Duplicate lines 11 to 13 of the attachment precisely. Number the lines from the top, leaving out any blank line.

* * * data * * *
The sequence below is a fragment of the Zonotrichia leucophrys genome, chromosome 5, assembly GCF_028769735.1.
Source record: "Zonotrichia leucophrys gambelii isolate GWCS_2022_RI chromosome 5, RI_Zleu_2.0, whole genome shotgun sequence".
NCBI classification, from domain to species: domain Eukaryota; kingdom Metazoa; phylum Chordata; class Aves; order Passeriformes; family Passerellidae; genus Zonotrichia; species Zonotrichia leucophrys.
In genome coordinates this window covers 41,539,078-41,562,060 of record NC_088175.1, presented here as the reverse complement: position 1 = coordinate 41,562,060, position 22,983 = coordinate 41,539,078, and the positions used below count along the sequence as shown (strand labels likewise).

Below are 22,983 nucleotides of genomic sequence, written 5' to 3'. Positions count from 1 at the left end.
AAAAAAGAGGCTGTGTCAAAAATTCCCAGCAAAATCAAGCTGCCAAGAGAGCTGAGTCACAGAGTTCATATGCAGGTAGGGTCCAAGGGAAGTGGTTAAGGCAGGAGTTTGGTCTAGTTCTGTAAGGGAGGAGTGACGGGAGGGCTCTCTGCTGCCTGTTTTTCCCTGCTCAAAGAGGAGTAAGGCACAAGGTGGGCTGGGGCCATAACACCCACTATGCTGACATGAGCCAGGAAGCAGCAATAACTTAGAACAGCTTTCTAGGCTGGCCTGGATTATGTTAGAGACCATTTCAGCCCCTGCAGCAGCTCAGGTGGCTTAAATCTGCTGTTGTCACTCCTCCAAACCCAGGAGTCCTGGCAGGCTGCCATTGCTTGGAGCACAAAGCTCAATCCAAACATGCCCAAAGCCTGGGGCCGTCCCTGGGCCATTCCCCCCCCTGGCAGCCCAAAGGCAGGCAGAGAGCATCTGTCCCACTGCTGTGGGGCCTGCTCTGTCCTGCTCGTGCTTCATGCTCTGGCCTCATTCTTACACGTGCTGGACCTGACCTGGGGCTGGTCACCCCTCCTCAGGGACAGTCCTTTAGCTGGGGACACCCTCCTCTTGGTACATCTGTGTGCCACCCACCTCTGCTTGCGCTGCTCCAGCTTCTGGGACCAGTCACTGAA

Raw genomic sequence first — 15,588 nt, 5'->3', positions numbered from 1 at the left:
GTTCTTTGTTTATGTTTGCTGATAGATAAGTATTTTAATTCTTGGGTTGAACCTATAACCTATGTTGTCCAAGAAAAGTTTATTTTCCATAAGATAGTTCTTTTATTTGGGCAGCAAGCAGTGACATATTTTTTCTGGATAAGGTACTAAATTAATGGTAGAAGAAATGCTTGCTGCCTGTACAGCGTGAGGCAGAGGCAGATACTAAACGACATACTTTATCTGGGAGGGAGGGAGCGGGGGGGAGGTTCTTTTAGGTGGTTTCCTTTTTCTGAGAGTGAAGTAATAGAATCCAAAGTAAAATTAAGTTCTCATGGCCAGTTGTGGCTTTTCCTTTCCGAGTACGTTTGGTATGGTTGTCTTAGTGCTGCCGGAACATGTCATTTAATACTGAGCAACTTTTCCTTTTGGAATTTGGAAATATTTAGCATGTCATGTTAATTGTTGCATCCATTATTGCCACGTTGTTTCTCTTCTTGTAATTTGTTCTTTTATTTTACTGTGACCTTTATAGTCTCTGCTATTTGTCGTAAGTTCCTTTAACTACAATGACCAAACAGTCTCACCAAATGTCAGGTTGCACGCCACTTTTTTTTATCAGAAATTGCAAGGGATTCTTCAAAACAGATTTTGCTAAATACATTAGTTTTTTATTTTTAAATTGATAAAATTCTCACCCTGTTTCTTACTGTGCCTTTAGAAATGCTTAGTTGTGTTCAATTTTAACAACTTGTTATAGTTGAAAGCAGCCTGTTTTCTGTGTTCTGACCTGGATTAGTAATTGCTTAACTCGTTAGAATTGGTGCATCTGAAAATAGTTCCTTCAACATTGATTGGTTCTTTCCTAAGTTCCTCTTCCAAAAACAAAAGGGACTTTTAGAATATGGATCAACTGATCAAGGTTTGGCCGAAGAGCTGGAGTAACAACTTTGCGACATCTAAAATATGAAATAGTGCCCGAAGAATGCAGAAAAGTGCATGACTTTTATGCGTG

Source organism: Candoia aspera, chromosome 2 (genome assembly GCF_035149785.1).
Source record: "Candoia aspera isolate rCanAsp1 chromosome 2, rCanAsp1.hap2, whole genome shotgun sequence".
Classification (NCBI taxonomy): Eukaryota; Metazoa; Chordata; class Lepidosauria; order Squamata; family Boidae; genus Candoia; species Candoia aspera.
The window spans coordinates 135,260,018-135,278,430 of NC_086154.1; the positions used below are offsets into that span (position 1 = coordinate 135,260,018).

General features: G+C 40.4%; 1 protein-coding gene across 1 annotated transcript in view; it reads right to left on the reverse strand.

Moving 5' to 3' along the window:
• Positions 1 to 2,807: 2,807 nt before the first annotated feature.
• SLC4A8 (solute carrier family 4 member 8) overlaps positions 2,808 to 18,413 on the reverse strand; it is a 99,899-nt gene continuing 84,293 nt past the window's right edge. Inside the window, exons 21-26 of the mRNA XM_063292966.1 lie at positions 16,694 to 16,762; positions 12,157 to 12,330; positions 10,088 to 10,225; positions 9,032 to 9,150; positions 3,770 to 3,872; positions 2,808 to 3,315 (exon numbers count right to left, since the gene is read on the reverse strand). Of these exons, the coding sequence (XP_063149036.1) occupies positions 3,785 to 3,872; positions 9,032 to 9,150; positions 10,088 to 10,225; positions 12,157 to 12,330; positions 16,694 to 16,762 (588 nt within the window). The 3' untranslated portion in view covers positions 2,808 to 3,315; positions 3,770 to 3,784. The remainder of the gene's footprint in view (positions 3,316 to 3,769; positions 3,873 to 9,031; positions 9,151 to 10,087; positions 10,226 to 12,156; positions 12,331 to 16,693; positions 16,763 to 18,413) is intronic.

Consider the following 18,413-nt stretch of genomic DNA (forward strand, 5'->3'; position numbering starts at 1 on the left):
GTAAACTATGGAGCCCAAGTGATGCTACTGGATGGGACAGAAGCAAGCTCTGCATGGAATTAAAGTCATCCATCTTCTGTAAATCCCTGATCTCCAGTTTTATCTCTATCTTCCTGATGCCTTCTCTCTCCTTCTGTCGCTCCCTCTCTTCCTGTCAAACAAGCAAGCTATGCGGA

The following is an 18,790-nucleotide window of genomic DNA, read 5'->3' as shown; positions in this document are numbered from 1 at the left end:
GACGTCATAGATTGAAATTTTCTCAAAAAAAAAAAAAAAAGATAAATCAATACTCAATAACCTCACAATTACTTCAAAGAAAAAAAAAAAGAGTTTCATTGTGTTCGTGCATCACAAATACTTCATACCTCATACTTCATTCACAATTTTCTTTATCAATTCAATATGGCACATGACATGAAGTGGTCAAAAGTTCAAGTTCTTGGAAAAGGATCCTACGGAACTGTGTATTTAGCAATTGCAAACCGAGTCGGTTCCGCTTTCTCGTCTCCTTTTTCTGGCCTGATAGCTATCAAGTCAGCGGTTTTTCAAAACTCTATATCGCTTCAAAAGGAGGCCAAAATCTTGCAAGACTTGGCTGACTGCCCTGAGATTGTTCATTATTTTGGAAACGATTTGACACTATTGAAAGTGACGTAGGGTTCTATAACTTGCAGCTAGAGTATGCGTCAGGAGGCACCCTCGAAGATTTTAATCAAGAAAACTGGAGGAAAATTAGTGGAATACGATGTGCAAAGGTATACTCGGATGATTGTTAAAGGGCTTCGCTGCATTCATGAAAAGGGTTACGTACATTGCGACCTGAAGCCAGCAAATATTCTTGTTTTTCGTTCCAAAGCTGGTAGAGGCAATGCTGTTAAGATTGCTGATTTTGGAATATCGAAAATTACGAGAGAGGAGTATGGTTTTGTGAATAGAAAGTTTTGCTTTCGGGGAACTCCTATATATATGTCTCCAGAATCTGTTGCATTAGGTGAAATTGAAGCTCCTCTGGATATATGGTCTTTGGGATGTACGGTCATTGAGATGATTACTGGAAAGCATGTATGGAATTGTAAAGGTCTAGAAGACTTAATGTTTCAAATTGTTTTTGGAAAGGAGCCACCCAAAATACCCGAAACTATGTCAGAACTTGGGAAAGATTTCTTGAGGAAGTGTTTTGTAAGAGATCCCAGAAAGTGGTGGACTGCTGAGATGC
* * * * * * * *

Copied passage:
Classification (NCBI taxonomy): Eukaryota; Metazoa; Chordata; class Lepidosauria; order Squamata; family Boidae; genus Candoia; species Candoia aspera.
The window spans coordinates 135,260,018-135,278,430 of NC_086154.1; the positions used below are offsets into that span (position 1 = coordinate 135,260,018).

General features: G+C 40.4%; 1 protein-coding gene across 1 annotated transcript in view; it reads right to left on the reverse strand.